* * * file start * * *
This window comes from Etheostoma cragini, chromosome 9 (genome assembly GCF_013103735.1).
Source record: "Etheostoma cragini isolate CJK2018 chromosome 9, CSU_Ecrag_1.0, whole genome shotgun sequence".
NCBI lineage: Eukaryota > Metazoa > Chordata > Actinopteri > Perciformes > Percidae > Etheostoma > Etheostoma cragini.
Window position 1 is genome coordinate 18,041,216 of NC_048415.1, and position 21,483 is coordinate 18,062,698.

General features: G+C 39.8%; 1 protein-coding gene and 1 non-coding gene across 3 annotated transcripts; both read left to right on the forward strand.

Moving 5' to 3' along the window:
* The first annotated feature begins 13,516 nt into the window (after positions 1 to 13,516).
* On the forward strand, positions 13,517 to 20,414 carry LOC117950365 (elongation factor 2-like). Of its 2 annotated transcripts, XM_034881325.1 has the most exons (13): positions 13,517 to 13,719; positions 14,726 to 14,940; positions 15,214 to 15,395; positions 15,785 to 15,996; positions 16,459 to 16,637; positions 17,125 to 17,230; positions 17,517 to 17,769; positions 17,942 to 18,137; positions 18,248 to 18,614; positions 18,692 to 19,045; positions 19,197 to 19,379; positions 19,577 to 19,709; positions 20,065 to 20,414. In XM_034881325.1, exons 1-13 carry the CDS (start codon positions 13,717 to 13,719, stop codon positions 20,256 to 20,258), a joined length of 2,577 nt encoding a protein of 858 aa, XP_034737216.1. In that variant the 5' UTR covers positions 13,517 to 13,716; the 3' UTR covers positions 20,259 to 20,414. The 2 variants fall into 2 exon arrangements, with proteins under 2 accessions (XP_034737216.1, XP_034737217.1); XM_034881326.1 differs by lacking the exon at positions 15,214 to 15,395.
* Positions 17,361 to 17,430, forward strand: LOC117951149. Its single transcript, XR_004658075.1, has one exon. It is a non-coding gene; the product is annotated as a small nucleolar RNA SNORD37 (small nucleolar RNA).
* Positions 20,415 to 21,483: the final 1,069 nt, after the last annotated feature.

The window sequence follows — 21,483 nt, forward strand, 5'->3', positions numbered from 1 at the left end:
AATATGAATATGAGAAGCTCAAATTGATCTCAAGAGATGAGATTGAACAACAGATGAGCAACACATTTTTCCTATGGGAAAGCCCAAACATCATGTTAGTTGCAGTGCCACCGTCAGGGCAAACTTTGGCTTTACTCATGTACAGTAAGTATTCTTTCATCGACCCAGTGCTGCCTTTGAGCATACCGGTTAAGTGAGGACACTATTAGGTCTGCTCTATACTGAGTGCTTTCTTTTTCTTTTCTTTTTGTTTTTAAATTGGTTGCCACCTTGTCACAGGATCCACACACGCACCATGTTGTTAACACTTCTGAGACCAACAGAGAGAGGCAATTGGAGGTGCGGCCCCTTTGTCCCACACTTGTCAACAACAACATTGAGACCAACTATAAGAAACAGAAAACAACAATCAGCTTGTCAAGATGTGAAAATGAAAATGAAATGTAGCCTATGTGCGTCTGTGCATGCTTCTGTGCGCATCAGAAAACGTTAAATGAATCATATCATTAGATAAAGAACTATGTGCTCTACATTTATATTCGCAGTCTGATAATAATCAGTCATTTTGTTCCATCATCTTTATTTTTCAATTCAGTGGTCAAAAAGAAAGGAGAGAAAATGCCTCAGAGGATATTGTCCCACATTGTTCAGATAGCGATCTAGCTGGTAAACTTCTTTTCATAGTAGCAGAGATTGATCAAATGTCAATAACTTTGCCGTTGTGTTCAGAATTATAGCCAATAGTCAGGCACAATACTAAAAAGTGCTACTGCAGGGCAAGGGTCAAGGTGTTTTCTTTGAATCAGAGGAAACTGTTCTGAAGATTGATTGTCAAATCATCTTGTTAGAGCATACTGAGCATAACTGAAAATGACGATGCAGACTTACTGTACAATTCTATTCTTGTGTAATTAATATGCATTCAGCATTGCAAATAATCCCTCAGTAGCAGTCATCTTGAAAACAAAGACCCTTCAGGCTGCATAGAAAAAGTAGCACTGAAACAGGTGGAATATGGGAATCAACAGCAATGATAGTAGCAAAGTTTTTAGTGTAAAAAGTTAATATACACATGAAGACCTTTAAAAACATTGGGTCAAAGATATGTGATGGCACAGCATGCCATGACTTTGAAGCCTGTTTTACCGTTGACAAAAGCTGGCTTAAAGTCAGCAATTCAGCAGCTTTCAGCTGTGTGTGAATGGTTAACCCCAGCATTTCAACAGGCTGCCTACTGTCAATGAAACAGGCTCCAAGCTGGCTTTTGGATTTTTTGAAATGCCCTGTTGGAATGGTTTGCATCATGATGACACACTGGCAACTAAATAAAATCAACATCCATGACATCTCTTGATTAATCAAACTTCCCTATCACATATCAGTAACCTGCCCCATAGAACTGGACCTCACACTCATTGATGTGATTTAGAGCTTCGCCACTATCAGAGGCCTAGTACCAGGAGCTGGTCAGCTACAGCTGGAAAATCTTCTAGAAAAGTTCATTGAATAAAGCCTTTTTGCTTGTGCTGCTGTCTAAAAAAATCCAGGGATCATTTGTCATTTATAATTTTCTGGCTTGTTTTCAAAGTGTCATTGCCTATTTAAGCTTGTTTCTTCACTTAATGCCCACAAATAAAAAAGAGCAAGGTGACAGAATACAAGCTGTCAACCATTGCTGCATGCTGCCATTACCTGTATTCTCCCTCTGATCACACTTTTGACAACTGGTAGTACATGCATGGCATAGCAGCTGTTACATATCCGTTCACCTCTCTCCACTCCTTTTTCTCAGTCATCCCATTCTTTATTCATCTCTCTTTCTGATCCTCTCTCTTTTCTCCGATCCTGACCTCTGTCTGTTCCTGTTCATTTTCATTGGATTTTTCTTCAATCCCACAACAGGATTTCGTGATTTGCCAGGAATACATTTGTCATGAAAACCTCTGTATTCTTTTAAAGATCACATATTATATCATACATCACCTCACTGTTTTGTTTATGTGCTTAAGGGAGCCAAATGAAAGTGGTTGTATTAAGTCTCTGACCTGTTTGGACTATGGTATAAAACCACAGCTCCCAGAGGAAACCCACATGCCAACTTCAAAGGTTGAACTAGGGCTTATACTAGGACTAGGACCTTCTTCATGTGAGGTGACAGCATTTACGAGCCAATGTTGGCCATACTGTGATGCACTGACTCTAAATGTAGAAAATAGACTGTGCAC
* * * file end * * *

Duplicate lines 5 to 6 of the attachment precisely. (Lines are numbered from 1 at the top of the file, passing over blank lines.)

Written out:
General features: G+C 39.8%; 1 protein-coding gene and 1 non-coding gene across 3 annotated transcripts; both read left to right on the forward strand.

Moving 5' to 3' along the window: